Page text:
Special Issue "Remote Sensing on Land Surface Albedo"

A special issue of Remote Sensing (ISSN 2072-4292).

Deadline for manuscript submissions: closed (10 September 2021).

Special Issue Editors

Dr. Yongze Song
E-Mail Website
Guest Editor
School of Design and the Built Environment, Curtin University, Kent Street, Bentley, WA 6102, Australia
Interests: sustainable development; spatial statistics; geospatial methods; urban remote sensing; sustainable infrastructure
Special Issues, Collections and Topics in MDPI journals
Prof. Dr. Joseph Awange
E-Mail Website
Guest Editor
School of Earth and Planetary Sciences, Curtin University, Perth, Australia
Interests: environmental geoinformatics (satellite environmental monitoring; water resource research; climate change; geodesy; hydrology; environmental impact assessment and management) and mathematical geosciences (algebra and robust statistics)
Dr. Chi Chen
E-Mail Website
Guest Editor
Climate and Ecosystem Sciences Division, Lawrence Berkeley National Laboratory, Berkeley, CA, USA
Interests: remote sensing of vegetation; land-atmosphere interaction; land surface modeling; carbon cycle; physical modeling of vegetation canopy

Special Issue Information

Dear Colleagues,

Land surface albedo is an essential Earth observation variable of the surface radiation budget and energy balance. It has been widely applied in characterizing spatiotemporal patterns of land use change, surface temperature, vegetation, soil, built-up surface, and urban microclimate and environment. Diverse global and regional remote sensing products with multiple spatial and temporal resolutions are available for monitoring land surface albedo, such as MODIS, MISR, AVHRR, Landsat, MSG, and Meteosat. The land surface albedo can also be estimated with images acquired by unmanned aerial vehicles (UAV). Studies of the land surface albedo generally include three categories: data acquisition, assessment of products, and applications. Knowledge of land surface albedo has been increasingly accumulated in recent years, but there are still challenges and new problems for the three categories of studies.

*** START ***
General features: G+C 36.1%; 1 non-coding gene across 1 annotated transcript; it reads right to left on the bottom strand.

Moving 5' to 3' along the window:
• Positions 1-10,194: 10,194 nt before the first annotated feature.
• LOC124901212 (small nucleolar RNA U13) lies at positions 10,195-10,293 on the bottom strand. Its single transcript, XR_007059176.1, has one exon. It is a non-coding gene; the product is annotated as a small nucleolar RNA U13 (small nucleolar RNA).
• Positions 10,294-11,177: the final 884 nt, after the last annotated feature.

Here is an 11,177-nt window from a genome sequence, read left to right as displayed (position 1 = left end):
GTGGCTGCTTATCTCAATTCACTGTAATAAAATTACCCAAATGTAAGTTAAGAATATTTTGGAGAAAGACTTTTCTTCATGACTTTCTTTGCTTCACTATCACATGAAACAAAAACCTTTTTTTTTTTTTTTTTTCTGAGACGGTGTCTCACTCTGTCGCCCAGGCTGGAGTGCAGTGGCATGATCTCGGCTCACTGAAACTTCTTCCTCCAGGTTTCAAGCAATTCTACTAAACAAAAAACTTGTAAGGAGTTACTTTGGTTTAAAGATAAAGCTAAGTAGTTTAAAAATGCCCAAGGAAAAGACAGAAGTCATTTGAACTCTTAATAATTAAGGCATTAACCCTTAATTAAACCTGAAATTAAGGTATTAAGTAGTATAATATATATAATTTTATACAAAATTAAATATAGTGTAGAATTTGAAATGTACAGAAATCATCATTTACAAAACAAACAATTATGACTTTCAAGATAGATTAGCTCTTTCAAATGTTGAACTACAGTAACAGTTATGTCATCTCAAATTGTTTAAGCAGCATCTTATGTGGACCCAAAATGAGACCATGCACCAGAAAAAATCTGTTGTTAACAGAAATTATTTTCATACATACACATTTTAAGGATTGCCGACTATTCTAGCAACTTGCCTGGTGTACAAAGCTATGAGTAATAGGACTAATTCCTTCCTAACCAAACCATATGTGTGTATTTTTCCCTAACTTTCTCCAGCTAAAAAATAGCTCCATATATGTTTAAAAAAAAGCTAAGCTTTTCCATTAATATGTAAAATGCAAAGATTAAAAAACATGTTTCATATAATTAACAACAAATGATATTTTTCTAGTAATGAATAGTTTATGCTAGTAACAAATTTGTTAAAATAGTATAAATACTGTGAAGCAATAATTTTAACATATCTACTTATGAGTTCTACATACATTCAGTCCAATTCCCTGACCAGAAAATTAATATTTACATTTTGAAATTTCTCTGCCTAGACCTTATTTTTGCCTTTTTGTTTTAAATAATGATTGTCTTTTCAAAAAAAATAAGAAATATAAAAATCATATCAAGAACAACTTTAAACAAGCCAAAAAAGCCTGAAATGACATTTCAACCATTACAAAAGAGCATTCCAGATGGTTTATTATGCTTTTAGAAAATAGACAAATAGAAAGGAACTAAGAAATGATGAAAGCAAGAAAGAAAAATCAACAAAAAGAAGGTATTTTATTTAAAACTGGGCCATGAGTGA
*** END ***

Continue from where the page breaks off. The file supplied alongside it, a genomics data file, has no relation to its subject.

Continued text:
The aim of this Special Issue is to present latest research of applying land surface albedo in addressing the urban, climate, environmental, and social challenges. The Special Issue also encourages studies that integrate new technologies and methods to acquire more accurate and efficient data at various spatial scales.

Dr. Yongze Song
Prof. Dr. Joseph Awange
Dr. Chi Chen
Dr. Naoto Yokoya
Guest Editors

Manuscript Submission Information

Manuscripts should be submitted online at www.mdpi.com by registering and logging in to this website. Once you are registered, click here to go to the submission form. Manuscripts can be submitted until the deadline. All papers will be peer-reviewed. Accepted papers will be published continuously in the journal (as soon as accepted) and will be listed together on the special issue website. Research articles, review articles as well as short communications are invited. For planned papers, a title and short abstract (about 100 words) can be sent to the Editorial Office for announcement on this website.

Submitted manuscripts should not have been published previously, nor be under consideration for publication elsewhere (except conference proceedings papers). All manuscripts are thoroughly refereed through a single-blind peer-review process. A guide for authors and other relevant information for submission of manuscripts is available on the Instructions for Authors page. Remote Sensing is an international peer-reviewed open access semimonthly journal published by MDPI.